What You Say Can And Will Be Used Against You In A Family Law Matter… Or Will It?


In today’s society, a majority of people rely heavily on social media interactions. Forums such as Facebook and Twitter are used by an average of 9 million Australians per day. Information about the daily happenings of people’s lives, the food they eat, the places they visit, the feelings they feel are uploaded for others to see. ‘Netiquette’ generally exists however given that there is no regulatory body on these sites, anything goes.

It is common for people to use these forums as an area where they express their moods/emotional states/feelings about their exes. This has proven detrimental, particularly when involved in Family Court proceedings.

When views are published, and despite “privacy settings” that exist, you are unable to control who gets hold of these views. In matters where parent A is seeking contact time with the child/children of the relationship, the Court looks at the ability of parent B to facilitate this contact and a meaningful relationship between the child and Parent A (amongst other factors). As such, Facebook/Twitter posts that slander the other parent are not symbolic of this ability and can be very hard to undo once up and in the hands of an interested (or nosy) third party who may then pass on to others. You may later find them attached to Court documents submitted in your matter, and you are left trying to figure out how this came about because your settings are on “private”. These documents are then read by lawyers, Magistrates/Registrars, Judges, and Court Experts appointed in your case. As lawyers, we receive these social forum views openly if made by another party, but scorn them if they are made by our own clients.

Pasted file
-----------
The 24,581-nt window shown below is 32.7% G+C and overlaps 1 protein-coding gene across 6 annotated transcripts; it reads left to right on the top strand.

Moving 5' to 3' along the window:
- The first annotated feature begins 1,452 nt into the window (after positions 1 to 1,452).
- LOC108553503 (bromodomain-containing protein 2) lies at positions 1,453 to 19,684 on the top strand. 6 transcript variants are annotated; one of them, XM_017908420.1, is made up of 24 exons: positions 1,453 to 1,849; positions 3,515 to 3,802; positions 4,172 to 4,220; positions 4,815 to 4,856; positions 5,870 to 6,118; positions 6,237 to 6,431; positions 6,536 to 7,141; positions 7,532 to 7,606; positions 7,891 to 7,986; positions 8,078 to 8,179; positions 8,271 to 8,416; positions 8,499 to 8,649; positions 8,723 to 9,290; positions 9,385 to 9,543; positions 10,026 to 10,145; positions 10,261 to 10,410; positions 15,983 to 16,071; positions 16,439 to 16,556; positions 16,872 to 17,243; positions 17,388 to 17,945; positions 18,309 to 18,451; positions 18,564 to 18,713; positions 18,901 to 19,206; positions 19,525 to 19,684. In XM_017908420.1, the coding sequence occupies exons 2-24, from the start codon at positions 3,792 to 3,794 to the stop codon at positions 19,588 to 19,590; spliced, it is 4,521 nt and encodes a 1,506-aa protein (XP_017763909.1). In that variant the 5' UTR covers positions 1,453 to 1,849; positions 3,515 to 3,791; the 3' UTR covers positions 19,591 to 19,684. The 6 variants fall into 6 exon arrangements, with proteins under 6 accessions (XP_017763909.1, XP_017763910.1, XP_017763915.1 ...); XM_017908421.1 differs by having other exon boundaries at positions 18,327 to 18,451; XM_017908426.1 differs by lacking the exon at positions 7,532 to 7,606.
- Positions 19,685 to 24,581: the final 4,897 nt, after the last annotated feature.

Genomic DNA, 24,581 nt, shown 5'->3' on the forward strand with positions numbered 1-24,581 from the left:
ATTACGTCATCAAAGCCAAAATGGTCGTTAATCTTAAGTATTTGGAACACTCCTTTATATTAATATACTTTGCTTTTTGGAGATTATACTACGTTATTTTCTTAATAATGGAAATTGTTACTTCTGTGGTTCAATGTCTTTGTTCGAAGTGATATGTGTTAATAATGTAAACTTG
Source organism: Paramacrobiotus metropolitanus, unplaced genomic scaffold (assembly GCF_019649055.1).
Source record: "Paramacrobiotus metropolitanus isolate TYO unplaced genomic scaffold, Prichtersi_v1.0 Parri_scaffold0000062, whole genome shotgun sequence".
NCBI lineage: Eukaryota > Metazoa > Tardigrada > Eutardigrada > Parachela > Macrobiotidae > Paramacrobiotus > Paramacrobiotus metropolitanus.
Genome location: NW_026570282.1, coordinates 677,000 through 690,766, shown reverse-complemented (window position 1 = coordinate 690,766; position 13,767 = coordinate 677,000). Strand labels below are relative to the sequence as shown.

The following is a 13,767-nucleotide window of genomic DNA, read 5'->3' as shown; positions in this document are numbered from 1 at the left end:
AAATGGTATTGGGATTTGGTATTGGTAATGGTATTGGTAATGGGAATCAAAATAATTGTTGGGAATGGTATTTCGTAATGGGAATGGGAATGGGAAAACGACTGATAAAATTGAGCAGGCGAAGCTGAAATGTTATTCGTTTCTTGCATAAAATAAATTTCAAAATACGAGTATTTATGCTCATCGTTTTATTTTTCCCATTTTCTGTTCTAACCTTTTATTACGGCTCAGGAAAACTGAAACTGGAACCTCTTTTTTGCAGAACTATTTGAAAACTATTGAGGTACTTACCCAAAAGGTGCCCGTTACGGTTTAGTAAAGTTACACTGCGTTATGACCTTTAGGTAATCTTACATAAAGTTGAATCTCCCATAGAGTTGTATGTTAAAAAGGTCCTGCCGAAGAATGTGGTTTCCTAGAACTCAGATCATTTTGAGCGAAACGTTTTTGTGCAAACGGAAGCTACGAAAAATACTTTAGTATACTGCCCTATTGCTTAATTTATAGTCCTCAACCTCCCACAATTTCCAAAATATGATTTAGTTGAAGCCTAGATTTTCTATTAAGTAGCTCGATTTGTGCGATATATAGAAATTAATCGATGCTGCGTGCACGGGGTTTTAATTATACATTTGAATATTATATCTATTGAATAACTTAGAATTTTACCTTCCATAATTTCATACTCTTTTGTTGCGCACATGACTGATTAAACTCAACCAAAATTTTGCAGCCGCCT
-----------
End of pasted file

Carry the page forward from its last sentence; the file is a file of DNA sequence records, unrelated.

In a 2008 Family Court decision, a Father’s credibility was affected and proof of him breaching a court order was presented to the Court. Orders existed for the Father to spend time with the child only in the paternal grandparents’ home. On this particular day, the Father posted photos of him and his child at the beach. During cross-examination at Trial, the Father was asked if he had ever taken his child to the beach on his own. He responded no, only to then be provided with the Facebook photos.

In a 2010 Family Court Decision, a mother posted a status update about intentionally prolonging proceedings unnecessarily. This was presented to the Court by way of the Father’s evidence, and the Mother was made to pay $15,000.00 of the Father’s Court fees.

Social media forums and the posts on them are not a joke. These cases serve to be examples of how these forums can be used in Family Court proceedings. At the moment, at least 1 in 5 cases in the Family Court have some Facebook posts presented, which serve to impact on the credibility of either party. Please be aware of this, and be careful what you write, as it can and will be used against you.

This post was written by Mary Basta, Family Lawyer at Culshaw Miller Lawyers.

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